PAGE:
So many of us invest our time, energy and resources into creating content that we believe suits our content marketing strategy. And more often than not, that content doesn’t end up resulting in a sale. Sure it’ll bring you traffic online, but at the end of the day, none of that matters if it doesn’t come full circle.

Which then leads to the big question, what does your content need in order to convert? There are many answers to this, however there is one in particular that stands out against the rest: create compelling content.

In order to establish what is “compelling” you can ask yourself, what would I want to read? Start by looking through your own personal Facebook and Linkedin feed. As you scroll through the feeds, take note of which articles stand out to you.

Perhaps it’s something humorous from something like BuzzFeed, whose writers are known for incorporating their clever and dry sense of humor into headlines, captions and stories. However, it isn’t just their wit that lures you. BuzzFeed is a company who creates content that relates to their audiences lifestyle, and by doing so, they have formed a trustworthy relationship with their users. They focus on creating great headlines that grab the reader's attention without making them feel they are being sold something. This is the key to success.

No one wants to feel they are being solicited to. That’s why we all pay extra to avoid commercials nowadays isn’t it? Keep self promotion low in your content and focus on offering educational and informative content.

You want users to see your headline and relate to it on an emotional level. This is something that can be done so easily if you think creatively.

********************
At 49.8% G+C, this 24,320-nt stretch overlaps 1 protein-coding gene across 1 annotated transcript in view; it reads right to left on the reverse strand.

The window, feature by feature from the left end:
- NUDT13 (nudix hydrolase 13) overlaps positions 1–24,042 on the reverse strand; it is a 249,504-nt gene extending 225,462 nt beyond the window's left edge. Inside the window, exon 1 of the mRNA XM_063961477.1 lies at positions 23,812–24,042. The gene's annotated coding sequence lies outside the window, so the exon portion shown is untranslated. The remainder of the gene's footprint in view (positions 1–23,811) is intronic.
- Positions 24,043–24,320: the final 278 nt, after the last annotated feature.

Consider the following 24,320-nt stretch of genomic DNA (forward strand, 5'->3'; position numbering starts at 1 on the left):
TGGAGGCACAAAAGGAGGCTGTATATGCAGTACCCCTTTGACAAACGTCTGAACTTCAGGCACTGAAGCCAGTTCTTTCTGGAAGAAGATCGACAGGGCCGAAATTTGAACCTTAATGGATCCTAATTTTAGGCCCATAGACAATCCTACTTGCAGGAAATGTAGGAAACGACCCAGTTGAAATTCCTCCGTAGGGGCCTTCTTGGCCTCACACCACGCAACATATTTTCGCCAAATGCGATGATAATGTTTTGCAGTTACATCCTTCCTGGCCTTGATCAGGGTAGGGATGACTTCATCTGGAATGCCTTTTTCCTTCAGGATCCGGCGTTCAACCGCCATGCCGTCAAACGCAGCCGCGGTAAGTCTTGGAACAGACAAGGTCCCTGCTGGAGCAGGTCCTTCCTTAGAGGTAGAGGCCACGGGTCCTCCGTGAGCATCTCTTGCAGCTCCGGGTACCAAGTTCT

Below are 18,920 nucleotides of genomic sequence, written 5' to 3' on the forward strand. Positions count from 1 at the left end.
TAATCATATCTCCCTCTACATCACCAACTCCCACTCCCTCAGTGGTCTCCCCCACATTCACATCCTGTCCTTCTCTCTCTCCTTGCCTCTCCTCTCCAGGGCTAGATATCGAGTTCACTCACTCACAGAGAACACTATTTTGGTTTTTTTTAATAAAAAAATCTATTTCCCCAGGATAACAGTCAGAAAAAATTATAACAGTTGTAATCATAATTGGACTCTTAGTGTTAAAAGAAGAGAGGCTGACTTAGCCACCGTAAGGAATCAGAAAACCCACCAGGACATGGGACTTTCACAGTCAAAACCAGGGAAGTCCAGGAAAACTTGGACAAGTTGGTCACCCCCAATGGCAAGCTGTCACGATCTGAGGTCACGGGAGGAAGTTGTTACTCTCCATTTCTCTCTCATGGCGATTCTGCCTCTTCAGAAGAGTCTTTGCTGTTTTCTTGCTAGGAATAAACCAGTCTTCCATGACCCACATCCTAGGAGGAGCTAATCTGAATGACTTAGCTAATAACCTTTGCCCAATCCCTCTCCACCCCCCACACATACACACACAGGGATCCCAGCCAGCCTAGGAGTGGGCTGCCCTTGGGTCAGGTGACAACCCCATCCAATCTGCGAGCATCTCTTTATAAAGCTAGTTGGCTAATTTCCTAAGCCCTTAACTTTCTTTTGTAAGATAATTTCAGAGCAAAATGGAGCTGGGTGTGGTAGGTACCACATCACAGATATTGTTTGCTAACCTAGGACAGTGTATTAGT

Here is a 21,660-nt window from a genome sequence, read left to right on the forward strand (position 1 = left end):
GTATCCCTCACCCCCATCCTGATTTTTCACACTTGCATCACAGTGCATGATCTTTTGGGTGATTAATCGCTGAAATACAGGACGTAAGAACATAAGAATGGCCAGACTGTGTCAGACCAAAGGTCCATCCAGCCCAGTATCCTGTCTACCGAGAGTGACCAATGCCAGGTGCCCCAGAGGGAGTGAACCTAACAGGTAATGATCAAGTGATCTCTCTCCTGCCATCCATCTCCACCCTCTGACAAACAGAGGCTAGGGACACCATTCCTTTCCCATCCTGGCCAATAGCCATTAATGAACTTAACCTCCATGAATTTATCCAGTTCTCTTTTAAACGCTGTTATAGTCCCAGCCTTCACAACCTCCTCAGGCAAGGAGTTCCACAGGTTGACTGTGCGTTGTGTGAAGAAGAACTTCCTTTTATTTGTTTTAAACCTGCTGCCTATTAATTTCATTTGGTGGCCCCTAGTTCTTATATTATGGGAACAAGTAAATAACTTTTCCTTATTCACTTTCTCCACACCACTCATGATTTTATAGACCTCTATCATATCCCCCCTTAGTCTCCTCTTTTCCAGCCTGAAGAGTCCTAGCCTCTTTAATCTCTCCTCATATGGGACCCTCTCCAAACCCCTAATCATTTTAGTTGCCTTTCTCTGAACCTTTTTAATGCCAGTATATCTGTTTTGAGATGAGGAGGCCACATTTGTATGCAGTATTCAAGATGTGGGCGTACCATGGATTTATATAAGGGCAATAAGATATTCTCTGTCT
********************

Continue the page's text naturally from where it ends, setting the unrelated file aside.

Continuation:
For example, you may want to publish the article, “10 Places You Can Find The Happiness You're Missing ” on Monday. Rather than just sharing the article with the title repeated in your subject line, create another subject line within that share that will double strike attention to viewers. It could be “Something to make your sucky monday a little better”. This would immediately appeal to the thousands of users whom are stuck at work having a rough Monday and are actually looking for something to cheer them up.

It’s important that you think creatively and strategically with your posts. Creating captivating content is only the first part in the conversion process. It’s then up to you to make sure everyone who sees it will be captivated. You never want to waste time advertising towards people who have zero interest in what you’re offering. While the article itself could be relatable to many people, not all products are. Sort out the little details, aim your content at the right person and you are sure to see results.